What foreign residents in China see as “unproductive” or “non-essential” work, the Chinese themselves might see as essential, even if only in terms of helping the aged or the unemployable find “work.” If this is the motivation, then it seems more benevolent than other practices that artificially swell the ranks of the employed, including feather bedding that has occured in many nations, including those of the West.
Unlike certain cities in east China, here in Kunming we don’t yet have such “make work jobs” as bus line “monitors” to maintain order and keep people from crushing each other as they get on city buses, but maybe we should! Occasionally gangs of pick-pockets will push people boarding the bus until they’re squeezed so tight that they can neither move nor feel their personal items being stolen. Maybe if the bus monitors would wield those long white truncheons in the same way train station guards do in order to bop unruly passengers on the head who are pushing and hopping barriers to board trains, the bus monitors would be earning their keep and doing everyone a service.
We do have supermarket receipt stampers who, as you say, are everywhere in China. I can only surmise as to why they stamp sales receipts all day: Someone buys fifty dollars worth of goods and goes out and dumps them in his car. Then he goes back into the store with the empty sacks and fills them up again with the exact same goods and walks out the door showing the unstamped receipt to anyone who asks. This might sound ridiculous at first blush, but thieves in China, as anywhere else, are extremely creative, though I would think that in terms of contributing to the GDP they rank near the bottom.
One of the more tiring jobs I used to wonder at was the long hours young women had to (and still do) stand at the doors of restaurants and greet customers who come to dine. If it were a career extending beyond youth it would mean varicose veins and other leg problems, but since it isn’t long term it just means extreme boredom and fatigue. Whether or not this kind of job has an efficiency quotient, I’m not sure.
Of another sort of work, old women would sweep the streets and old couples in residential compounds would sell bicycle parking stubs in the day and sleep at night in barred enclosures with the bicycles. It was a way for the aged and unemployed with very limited prospects to gain a livelihood. But these jobs are disappearing rapidly as water trucks and mechanized street sweepers clean city streets and cadres of young men in pressed uniforms make the rounds to protect the homes and vehicles of city residents.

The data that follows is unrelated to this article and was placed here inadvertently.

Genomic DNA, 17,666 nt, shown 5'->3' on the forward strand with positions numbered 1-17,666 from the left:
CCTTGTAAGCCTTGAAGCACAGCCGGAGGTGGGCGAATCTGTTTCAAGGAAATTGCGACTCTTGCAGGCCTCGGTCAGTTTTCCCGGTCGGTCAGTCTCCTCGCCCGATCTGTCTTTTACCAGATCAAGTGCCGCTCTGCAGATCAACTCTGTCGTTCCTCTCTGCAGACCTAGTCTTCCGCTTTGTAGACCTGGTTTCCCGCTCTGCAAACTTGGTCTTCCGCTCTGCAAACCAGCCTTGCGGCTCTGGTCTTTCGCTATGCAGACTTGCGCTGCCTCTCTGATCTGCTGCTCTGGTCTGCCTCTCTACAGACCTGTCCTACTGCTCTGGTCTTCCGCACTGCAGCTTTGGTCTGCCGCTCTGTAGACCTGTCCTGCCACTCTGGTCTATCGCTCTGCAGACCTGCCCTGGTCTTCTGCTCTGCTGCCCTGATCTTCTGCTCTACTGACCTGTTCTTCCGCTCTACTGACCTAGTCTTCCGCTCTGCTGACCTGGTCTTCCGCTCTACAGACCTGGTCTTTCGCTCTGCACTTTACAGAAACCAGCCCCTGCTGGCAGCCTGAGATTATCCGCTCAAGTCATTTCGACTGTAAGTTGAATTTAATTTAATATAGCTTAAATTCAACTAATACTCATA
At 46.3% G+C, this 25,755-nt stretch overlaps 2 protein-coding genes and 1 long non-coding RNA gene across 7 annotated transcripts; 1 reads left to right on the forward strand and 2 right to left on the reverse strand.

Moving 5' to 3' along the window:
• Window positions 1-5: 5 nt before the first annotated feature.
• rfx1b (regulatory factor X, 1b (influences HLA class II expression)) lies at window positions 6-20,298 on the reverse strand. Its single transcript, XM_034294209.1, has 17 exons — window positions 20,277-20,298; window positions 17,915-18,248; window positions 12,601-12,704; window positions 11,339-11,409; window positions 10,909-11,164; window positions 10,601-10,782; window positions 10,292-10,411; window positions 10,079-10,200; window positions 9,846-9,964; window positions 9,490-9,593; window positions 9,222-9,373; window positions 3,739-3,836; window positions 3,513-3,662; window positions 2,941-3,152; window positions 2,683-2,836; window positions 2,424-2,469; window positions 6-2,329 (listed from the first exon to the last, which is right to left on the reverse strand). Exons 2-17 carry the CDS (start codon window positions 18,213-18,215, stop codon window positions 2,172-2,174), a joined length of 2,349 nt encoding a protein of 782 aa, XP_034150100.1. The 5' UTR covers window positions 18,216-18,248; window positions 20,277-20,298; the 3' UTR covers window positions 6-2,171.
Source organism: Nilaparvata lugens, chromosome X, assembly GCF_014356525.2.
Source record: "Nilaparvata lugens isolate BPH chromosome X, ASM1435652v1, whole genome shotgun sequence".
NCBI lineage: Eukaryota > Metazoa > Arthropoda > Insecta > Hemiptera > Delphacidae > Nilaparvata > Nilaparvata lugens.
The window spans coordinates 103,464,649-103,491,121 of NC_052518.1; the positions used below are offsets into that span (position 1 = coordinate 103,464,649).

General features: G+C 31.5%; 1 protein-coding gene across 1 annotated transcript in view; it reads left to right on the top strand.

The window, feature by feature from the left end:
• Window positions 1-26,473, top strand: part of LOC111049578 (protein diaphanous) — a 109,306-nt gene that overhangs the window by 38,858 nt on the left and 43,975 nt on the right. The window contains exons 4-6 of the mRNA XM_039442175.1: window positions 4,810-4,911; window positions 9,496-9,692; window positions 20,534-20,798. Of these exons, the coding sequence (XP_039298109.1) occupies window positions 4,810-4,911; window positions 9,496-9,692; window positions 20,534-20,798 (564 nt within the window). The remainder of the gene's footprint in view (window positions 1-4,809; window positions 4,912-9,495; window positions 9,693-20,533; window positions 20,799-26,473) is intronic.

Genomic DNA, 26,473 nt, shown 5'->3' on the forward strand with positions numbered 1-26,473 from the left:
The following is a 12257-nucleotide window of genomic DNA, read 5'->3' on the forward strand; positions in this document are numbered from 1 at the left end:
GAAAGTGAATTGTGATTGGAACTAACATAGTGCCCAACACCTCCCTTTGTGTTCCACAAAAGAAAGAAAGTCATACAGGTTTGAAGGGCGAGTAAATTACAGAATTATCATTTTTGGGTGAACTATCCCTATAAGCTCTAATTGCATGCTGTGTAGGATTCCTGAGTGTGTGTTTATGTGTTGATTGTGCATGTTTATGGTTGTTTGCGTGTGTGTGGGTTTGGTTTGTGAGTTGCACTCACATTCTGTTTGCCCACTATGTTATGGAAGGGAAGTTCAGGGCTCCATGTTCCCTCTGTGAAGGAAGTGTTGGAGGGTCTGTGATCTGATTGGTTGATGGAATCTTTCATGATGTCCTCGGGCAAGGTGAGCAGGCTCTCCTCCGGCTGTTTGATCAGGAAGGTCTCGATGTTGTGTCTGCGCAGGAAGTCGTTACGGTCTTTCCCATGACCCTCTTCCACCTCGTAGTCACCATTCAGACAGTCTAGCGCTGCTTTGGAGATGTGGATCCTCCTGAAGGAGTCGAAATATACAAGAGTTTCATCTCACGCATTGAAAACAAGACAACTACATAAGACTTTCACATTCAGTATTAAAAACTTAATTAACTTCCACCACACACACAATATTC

Reading news stories over the weekend I came across something that made me think that there might be many employed individuals in America who are simply “making work,” too. Two young people ostensibly “working” as reporters for the New York Post, Rebecca and C.J. (last names withheld to protect them from embarrassment) are able to misuse the English language–the primary tool of their trade–with the same wild abandon as Chinese students, but Chinese have the excuse that English is not their native language.
B’klyn tyke mowed down By REBECCA HARSHBARGER and C.J. SULLIVAN (capital letters not mine)
“A 5-year-old boy…was mowed down…by a meat-delivery truck…”
Vain and feckless is the only way to describe Rebecca and C.J.’s use of the term “mowed down.” You can’t accidentally mow down a lone child on a Big Wheels tricycle. The object of the verb mow down is usually a large number of something, anything, like soldiers charging your position or blades of grass standing between you and a televised football game. Mowing down is intentional, and often indiscriminate, not accidental. The only way the “tyke” could have been mowed down was if he and a half-dozen of his buddies were blocking the road with fixed bayonets, then you could say the truck mowed them down.
In addition, such “reporting” is both brazen and reckless, because how do you think the parents of the child felt when they read that their baby was “mowed down” in the street? I think Rebecca and C.J. should be sent over to Wal-Mart to stamp shopping receipts for the rest of the day.
The above was written as a comment on the below blog’s post: http://seeingredinchina.com/2011/05/17/four-jobs-that-highlight-china%e2%80%99s-inefficiency/